The extremely compact Adveco ADplus is designed to pass through a standard 65cm wide door for trouble-free installation and offers front access to all inner components for quick, easy maintenance. The integrated cascade controller supports full temperature control and self-check maintenance functions for up to 8 units. The controller accommodates 0-10 input, MODBUS communication, and alarm output for seamless BMS integration.
High capacity DHW production
Compact floor-standing arrangement
High-efficiency pre-mix burner with a five-year warranty
Extremely high-quality AISI 316Ti heat exchangers with a five-year warranty
Ultra-low NOX emissions, class 6 appliance at 27 mg/kWh
CO emissions 19ppm
High maximum run pressure up to 11 bar
Flue gas non-return valve for overpressure cascade flue systems
Standard flue systems using low-cost 110mm diameter PP
Introducing changes to Part L of the Building Regulations (Conservation of fuel and power) for England represents a commitment to raising the energy performance of buildings to provide a pathway to highly efficient non-domestic buildings which are zero carbon ready, better for the environment and fit for the future. Although due to be formally released in 2025, the first of a number of interim measures come into force this month.
Whilst the new regulations will have a profound impact on new-build projects, refurbishment works are likely to be initially affected by the introduction on June 15th of new restrictions on the specifying of poor-efficiency direct-gas fired water heaters. Under Part L, new regulations for hot water systems essentially end like-for-like replacement for non-condensing water heaters by imposing new minimum efficiencies (91% for natural gas and 92% for LPG).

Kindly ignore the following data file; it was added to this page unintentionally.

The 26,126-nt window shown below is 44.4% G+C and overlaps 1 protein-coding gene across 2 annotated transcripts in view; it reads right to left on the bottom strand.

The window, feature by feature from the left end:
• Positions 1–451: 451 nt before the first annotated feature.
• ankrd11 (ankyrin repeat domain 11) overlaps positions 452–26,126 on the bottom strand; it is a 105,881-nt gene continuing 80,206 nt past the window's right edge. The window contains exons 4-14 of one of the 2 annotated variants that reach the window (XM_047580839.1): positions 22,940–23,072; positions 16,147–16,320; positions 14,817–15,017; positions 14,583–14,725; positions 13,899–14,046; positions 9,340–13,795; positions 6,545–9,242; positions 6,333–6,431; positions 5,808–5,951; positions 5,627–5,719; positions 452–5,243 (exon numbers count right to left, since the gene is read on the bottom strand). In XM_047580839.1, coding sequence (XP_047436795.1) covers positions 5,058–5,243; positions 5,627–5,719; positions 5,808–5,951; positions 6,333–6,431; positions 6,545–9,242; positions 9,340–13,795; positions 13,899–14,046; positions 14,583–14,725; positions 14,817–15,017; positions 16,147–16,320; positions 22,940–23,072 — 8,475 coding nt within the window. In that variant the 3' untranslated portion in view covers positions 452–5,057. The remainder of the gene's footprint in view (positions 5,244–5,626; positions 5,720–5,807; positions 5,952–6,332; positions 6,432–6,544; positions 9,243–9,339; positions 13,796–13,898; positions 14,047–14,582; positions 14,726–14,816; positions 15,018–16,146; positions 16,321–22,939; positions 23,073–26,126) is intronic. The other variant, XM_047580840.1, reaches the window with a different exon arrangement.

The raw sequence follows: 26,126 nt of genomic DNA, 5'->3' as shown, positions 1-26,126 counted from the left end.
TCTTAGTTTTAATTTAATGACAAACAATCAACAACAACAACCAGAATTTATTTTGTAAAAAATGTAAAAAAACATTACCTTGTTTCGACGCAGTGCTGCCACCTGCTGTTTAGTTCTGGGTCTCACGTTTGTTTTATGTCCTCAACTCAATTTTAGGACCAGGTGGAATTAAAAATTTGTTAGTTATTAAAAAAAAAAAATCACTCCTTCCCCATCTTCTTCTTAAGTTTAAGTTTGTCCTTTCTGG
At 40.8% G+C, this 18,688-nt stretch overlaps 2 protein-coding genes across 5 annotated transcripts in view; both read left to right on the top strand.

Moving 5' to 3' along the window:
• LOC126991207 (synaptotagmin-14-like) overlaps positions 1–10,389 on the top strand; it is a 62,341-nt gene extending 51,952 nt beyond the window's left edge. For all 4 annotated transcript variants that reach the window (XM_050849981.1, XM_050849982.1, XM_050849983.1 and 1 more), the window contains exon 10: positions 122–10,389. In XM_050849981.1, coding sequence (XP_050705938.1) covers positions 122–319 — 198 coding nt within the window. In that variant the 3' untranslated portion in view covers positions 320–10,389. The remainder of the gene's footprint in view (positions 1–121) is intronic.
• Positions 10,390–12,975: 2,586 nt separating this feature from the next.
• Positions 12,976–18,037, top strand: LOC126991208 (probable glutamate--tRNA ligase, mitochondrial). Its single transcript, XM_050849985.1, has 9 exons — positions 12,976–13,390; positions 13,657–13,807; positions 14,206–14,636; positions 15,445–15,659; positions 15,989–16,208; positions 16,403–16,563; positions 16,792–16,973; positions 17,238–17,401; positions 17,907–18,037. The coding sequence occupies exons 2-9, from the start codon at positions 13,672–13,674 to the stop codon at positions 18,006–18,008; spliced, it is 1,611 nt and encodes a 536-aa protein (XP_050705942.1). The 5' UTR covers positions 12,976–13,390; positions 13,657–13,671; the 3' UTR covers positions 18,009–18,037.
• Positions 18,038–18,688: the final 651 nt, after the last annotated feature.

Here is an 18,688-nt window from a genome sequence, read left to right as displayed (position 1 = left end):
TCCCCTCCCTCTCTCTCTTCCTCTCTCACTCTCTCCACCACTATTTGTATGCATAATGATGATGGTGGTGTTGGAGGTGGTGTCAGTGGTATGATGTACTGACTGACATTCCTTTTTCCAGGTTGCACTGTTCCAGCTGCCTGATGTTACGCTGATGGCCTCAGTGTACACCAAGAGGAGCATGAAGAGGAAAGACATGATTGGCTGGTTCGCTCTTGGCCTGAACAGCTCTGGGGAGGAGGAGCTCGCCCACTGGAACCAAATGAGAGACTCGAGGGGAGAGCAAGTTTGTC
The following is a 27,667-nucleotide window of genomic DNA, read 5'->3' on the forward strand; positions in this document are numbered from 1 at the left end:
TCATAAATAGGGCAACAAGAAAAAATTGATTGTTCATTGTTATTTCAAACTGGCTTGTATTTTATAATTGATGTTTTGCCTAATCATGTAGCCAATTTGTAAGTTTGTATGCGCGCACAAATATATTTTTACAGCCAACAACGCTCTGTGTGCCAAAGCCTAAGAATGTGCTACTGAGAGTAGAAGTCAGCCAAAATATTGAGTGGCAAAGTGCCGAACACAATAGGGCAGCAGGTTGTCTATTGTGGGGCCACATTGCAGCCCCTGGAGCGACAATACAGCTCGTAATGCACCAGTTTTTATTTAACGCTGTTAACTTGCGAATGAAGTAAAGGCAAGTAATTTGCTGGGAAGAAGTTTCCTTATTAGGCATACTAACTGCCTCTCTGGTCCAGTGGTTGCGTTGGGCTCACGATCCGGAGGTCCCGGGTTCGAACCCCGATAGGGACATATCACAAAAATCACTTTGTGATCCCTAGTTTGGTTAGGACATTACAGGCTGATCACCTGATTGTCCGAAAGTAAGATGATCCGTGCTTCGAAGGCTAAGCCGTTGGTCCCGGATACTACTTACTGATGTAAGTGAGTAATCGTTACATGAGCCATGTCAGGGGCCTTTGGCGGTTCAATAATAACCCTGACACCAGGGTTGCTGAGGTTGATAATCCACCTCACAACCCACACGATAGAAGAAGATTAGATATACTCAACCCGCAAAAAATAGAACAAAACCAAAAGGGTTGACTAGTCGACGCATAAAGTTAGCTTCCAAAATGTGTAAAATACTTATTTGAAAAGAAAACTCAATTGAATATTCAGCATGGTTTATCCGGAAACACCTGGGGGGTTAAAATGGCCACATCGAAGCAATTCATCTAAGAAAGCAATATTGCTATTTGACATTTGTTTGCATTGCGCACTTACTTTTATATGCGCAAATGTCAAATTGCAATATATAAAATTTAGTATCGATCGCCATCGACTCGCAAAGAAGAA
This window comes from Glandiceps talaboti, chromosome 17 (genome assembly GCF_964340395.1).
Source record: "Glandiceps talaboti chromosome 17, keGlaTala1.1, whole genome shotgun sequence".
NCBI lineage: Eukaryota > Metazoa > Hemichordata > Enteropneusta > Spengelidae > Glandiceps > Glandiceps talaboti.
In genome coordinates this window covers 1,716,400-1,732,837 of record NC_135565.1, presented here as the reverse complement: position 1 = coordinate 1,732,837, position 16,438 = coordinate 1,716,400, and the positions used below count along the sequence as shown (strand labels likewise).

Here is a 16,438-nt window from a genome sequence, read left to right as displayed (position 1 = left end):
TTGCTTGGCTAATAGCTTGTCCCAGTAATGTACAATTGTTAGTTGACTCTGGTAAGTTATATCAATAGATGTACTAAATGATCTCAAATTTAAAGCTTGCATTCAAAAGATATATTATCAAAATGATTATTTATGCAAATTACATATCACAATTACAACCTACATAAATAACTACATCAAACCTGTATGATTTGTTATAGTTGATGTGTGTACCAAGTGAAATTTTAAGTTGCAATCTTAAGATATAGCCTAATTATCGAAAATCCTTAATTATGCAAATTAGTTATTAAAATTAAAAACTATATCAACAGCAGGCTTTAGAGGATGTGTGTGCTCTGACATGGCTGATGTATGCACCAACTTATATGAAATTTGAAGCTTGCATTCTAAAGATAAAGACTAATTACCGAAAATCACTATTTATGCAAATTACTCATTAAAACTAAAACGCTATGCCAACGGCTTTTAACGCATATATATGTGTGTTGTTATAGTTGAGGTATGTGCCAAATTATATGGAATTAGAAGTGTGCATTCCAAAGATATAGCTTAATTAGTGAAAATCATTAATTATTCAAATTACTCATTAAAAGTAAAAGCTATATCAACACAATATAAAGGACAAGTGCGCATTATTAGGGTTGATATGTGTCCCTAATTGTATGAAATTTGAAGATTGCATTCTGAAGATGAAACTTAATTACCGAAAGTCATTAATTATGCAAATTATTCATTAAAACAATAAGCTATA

Each new fixed building service, whether in a new or existing building, must meet the legislated values set out for efficiency. Replacement fixed services must be at least as efficient, either using the same or a different fuel as the service being replaced with matching or preferably better seasonal efficiency.
If moving over to a new fuel system, such as oil or LPG to natural gas, it should not produce more CO₂ emissions nor more primary energy per kWh of heat than the appliance being replaced. If ageing renewables such as wind or solar are being replaced the electrical output must be at least that of the original installation, except where it can be demonstrated that a smaller system would be more appropriate or effective. And if work extends or provides new fixed building services energy meters will need to be installed.